Hope it helps.

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Offline 1happygal

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My dad has had reoccurring problems with bursitis. He currently is battling it in his elbow. In the past he has had his knee drained because of the pain.  :( He basically takes ibuprofen for the pain and "waits it out."

Is there any natural alternative to reduce the inflammation of the bursa sac (everyone has about 150 of them anywhere there is a joint in the body). I know he would probably need to examine his diet firsthand, but would appreciate any info. and/or testimonies of people who have suffered from this problem and found natural solutions.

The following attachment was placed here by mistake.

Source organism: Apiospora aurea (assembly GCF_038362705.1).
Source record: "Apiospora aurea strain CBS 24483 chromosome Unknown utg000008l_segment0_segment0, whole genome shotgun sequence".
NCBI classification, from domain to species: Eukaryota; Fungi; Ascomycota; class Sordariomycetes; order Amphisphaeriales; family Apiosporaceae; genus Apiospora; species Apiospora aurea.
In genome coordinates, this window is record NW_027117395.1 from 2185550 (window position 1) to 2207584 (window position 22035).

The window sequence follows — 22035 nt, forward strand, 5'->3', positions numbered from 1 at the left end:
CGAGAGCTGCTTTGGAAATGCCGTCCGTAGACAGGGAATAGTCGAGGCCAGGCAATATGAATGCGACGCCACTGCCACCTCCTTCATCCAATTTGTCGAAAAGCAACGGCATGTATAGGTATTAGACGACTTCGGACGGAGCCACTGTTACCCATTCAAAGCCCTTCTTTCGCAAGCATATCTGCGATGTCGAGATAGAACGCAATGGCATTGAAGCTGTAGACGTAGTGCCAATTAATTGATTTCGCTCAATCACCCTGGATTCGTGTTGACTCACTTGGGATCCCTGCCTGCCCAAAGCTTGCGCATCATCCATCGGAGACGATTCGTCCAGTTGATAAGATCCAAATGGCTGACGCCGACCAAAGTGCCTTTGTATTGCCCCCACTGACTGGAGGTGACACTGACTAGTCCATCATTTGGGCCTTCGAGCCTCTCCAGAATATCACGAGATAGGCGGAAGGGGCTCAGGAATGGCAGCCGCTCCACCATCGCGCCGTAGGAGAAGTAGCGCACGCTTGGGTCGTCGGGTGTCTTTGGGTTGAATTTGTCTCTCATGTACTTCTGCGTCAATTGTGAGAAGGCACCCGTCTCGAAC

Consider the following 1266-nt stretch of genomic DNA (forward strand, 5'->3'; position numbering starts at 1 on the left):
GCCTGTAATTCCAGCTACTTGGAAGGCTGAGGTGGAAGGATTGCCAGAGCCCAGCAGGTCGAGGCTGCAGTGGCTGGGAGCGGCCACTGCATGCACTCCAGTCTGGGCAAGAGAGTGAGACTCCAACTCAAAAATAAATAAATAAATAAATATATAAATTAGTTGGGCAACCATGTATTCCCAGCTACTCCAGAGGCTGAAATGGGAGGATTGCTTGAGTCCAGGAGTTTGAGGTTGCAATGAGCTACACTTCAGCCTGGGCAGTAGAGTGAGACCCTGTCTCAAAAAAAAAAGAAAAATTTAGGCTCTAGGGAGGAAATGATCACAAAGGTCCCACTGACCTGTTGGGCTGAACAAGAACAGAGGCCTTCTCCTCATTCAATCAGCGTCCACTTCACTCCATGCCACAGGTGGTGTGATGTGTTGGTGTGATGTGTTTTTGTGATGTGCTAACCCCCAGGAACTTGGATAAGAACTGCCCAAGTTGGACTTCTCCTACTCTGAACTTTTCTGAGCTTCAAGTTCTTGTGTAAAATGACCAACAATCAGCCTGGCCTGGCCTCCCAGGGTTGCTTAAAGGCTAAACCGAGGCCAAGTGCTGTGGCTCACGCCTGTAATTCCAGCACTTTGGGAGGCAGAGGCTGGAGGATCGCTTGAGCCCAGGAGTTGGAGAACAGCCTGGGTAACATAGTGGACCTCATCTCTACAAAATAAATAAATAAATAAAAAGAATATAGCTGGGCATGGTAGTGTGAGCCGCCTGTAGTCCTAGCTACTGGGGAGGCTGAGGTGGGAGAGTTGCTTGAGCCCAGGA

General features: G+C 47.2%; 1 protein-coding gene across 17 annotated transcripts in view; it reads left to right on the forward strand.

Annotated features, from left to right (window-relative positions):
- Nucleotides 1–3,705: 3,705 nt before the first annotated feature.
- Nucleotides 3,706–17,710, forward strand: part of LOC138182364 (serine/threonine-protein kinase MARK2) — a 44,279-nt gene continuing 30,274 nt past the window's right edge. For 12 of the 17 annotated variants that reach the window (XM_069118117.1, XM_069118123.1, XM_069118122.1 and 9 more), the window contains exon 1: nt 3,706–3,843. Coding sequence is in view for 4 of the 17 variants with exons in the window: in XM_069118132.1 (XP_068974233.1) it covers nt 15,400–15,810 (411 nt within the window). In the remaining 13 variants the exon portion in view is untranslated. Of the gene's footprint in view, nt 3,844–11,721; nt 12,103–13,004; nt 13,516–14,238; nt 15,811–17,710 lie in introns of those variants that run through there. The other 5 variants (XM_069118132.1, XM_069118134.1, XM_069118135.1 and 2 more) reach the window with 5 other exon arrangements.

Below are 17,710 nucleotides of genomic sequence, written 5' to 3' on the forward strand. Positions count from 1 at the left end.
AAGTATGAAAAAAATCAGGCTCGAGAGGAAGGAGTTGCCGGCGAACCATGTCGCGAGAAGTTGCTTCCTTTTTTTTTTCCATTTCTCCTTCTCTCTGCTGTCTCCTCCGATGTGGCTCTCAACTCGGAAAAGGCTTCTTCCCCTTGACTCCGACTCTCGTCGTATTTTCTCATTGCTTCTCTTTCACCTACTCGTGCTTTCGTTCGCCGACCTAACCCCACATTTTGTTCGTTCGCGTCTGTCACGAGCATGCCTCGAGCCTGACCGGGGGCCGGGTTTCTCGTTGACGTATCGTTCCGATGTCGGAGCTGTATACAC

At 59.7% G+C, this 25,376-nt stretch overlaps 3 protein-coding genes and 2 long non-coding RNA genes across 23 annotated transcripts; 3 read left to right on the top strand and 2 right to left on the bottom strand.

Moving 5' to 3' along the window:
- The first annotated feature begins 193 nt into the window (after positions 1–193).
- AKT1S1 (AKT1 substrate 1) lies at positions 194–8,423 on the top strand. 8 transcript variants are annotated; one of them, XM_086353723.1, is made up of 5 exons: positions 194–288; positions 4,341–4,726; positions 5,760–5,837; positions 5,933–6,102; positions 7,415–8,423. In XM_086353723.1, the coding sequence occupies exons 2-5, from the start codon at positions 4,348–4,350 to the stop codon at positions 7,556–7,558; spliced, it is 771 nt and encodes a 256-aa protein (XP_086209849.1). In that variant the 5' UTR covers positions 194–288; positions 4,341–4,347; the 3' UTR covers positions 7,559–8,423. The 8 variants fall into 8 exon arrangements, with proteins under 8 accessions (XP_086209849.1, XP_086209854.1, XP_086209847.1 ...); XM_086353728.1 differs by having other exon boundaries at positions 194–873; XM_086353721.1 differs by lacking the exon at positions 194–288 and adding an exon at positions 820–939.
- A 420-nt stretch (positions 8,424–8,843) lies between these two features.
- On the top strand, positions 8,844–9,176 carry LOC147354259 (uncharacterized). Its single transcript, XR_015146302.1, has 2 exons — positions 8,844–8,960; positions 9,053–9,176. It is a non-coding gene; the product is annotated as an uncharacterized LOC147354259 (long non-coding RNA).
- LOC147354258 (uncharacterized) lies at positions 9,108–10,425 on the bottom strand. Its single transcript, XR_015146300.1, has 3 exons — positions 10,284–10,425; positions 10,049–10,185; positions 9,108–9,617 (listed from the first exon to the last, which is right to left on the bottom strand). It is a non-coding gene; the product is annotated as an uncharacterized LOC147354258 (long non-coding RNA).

Thanks in advance for the help!  ;D

Offline healthybratt

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Is there any natural alternative to reduce the inflammation of the bursa sac (everyone has about 150 of them anywhere there is a joint in the body). I know he would probably need to examine his diet firsthand, but would appreciate any info. and/or testimonies of people who have suffered from this problem and found natural solutions.

Pinapple (fresh) contains bromelain which is reputed to be good for pain and inflamation.  Cod Liver and other Fish oils are also supposed to be antiinflammatory and help to heal bones, ligaments, and joints.
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Offline lovey1029

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1happygal,